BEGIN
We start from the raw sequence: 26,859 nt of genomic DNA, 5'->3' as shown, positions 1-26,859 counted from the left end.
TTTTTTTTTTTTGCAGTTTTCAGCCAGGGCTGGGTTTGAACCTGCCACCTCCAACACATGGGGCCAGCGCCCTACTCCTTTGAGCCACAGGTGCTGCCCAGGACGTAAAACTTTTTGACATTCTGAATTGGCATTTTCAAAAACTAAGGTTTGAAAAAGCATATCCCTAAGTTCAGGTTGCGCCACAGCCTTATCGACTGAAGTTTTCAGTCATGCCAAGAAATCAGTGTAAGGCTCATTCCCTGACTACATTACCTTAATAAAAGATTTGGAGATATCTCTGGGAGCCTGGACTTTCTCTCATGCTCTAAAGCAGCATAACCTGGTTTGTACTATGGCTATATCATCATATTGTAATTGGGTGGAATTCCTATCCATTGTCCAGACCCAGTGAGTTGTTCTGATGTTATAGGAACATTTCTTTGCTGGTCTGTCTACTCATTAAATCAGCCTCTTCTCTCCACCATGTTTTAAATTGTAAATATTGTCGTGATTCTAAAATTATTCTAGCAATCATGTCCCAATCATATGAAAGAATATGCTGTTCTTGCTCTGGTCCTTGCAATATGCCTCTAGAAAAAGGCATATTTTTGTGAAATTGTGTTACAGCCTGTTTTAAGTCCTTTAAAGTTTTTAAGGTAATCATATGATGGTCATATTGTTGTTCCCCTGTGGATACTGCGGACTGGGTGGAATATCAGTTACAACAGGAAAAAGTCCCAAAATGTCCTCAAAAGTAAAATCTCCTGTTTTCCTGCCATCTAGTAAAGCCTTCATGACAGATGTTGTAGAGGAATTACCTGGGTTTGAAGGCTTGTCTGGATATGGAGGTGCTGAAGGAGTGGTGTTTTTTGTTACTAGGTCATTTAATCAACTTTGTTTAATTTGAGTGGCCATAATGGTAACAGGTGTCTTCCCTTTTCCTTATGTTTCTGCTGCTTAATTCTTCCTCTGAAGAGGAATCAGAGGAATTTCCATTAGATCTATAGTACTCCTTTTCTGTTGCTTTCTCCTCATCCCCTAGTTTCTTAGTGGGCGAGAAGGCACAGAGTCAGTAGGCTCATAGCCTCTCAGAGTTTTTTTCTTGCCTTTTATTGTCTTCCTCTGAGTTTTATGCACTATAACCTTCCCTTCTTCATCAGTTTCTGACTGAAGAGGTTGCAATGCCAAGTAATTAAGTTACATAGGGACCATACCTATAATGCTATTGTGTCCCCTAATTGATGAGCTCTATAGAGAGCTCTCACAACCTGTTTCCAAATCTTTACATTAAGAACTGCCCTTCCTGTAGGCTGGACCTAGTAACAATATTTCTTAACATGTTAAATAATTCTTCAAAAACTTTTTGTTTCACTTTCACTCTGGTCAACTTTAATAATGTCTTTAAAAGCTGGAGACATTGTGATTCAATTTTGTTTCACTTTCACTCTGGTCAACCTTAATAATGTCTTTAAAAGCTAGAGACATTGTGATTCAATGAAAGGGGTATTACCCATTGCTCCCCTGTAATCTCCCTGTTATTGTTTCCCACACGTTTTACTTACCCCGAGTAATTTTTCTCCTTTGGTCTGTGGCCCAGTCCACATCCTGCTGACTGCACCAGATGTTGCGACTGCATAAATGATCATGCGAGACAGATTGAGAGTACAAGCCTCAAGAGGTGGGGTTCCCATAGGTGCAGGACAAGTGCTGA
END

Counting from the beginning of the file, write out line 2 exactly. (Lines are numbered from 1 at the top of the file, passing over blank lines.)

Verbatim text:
TTTTTTTTTTTTGCAGTTTTCAGCCAGGGCTGGGTTTGAACCTGCCACCTCCAACACATGGGGCCAGCGCCCTACTCCTTTGAGCCACAGGTGCTGCCCAGGACGTAAAACTTTTTGACATTCTGAATTGGCATTTTCAAAAACTAAGGTTTGAAAAAGCATATCCCTAAGTTCAGGTTGCGCCACAGCCTTATCGACTGAAGTTTTCAGTCATGCCAAGAAATCAGTGTAAGGCTCATTCCCTGACTACATTACCTTAATAAAAGATTTGGAGATATCTCTGGGAGCCTGGACTTTCTCTCATGCTCTAAAGCAGCATAACCTGGTTTGTACTATGGCTATATCATCATATTGTAATTGGGTGGAATTCCTATCCATTGTCCAGACCCAGTGAGTTGTTCTGATGTTATAGGAACATTTCTTTGCTGGTCTGTCTACTCATTAAATCAGCCTCTTCTCTCCACCATGTTTTAAATTGTAAATATTGTCGTGATTCTAAAATTATTCTAGCAATCATGTCCCAATCATATGAAAGAATATGCTGTTCTTGCTCTGGTCCTTGCAATATGCCTCTAGAAAAAGGCATATTTTTGTGAAATTGTGTTACAGCCTGTTTTAAGTCCTTTAAAGTTTTTAAGGTAATCATATGATGGTCATATTGTTGTTCCCCTGTGGATACTGCGGACTGGGTGGAATATCAGTTACAACAGGAAAAAGTCCCAAAATGTCCTCAAAAGTAAAATCTCCTGTTTTCCTGCCATCTAGTAAAGCCTTCATGACAGATGTTGTAGAGGAATTACCTGGGTTTGAAGGCTTGTCTGGATATGGAGGTGCTGAAGGAGTGGTGTTTTTTGTTACTAGGTCATTTAATCAACTTTGTTTAATTTGAGTGGCCATAATGGTAACAGGTGTCTTCCCTTTTCCTTATGTTTCTGCTGCTTAATTCTTCCTCTGAAGAGGAATCAGAGGAATTTCCATTAGATCTATAGTACTCCTTTTCTGTTGCTTTCTCCTCATCCCCTAGTTTCTTAGTGGGCGAGAAGGCACAGAGTCAGTAGGCTCATAGCCTCTCAGAGTTTTTTTCTTGCCTTTTATTGTCTTCCTCTGAGTTTTATGCACTATAACCTTCCCTTCTTCATCAGTTTCTGACTGAAGAGGTTGCAATGCCAAGTAATTAAGTTACATAGGGACCATACCTATAATGCTATTGTGTCCCCTAATTGATGAGCTCTATAGAGAGCTCTCACAACCTGTTTCCAAATCTTTACATTAAGAACTGCCCTTCCTGTAGGCTGGACCTAGTAACAATATTTCTTAACATGTTAAATAATTCTTCAAAAACTTTTTGTTTCACTTTCACTCTGGTCAACTTTAATAATGTCTTTAAAAGCTGGAGACATTGTGATTCAATTTTGTTTCACTTTCACTCTGGTCAACCTTAATAATGTCTTTAAAAGCTAGAGACATTGTGATTCAATGAAAGGGGTATTACCCATTGCTCCCCTGTAATCTCCCTGTTATTGTTTCCCACACGTTTTACTTACCCCGAGTAATTTTTCTCCTTTGGTCTGTGGCCCAGTCCACATCCTGCTGACTGCACCAGATGTTGCGACTGCATAAATGATCATGCGAGACAGATTGAGAGTACAAGCCTCAAGAGGTGGGGTTCCCATAGGTGCAGGACAAGTGCTGA